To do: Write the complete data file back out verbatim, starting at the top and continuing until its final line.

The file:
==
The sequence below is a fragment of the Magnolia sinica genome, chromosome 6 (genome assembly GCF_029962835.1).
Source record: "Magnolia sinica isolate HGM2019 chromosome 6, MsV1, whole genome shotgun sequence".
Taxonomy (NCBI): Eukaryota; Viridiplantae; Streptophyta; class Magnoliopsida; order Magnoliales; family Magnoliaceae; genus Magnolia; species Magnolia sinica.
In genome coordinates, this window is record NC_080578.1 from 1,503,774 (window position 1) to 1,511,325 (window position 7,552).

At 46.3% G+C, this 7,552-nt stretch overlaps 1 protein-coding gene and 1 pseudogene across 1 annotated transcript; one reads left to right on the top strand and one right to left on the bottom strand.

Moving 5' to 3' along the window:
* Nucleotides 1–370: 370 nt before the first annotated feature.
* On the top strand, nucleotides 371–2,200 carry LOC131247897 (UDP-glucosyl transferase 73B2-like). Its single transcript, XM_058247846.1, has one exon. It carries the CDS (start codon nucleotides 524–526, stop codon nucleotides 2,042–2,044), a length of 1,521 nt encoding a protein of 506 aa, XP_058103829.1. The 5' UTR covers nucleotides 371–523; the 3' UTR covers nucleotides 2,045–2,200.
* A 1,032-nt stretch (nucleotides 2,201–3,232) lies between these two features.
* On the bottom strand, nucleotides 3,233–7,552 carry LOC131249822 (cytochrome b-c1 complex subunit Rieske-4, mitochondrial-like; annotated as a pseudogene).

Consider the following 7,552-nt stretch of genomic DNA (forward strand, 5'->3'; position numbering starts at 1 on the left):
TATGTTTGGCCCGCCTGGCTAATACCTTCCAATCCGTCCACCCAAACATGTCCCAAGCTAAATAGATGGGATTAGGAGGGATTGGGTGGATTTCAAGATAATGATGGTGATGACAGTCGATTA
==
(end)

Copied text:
The sequence below is a fragment of the Magnolia sinica genome, chromosome 6 (genome assembly GCF_029962835.1).
Source record: "Magnolia sinica isolate HGM2019 chromosome 6, MsV1, whole genome shotgun sequence".
Taxonomy (NCBI): Eukaryota; Viridiplantae; Streptophyta; class Magnoliopsida; order Magnoliales; family Magnoliaceae; genus Magnolia; species Magnolia sinica.
In genome coordinates, this window is record NC_080578.1 from 1,503,774 (window position 1) to 1,511,325 (window position 7,552).

At 46.3% G+C, this 7,552-nt stretch overlaps 1 protein-coding gene and 1 pseudogene across 1 annotated transcript; one reads left to right on the top strand and one right to left on the bottom strand.

Moving 5' to 3' along the window:
* Nucleotides 1–370: 370 nt before the first annotated feature.
* On the top strand, nucleotides 371–2,200 carry LOC131247897 (UDP-glucosyl transferase 73B2-like). Its single transcript, XM_058247846.1, has one exon. It carries the CDS (start codon nucleotides 524–526, stop codon nucleotides 2,042–2,044), a length of 1,521 nt encoding a protein of 506 aa, XP_058103829.1. The 5' UTR covers nucleotides 371–523; the 3' UTR covers nucleotides 2,045–2,200.
* A 1,032-nt stretch (nucleotides 2,201–3,232) lies between these two features.
* On the bottom strand, nucleotides 3,233–7,552 carry LOC131249822 (cytochrome b-c1 complex subunit Rieske-4, mitochondrial-like; annotated as a pseudogene).

Consider the following 7,552-nt stretch of genomic DNA (forward strand, 5'->3'; position numbering starts at 1 on the left):
TATGTTTGGCCCGCCTGGCTAATACCTTCCAATCCGTCCACCCAAACATGTCCCAAGCTAAATAGATGGGATTAGGAGGGATTGGGTGGATTTCAAGATAATGATGGTGATGACAGTCGATTA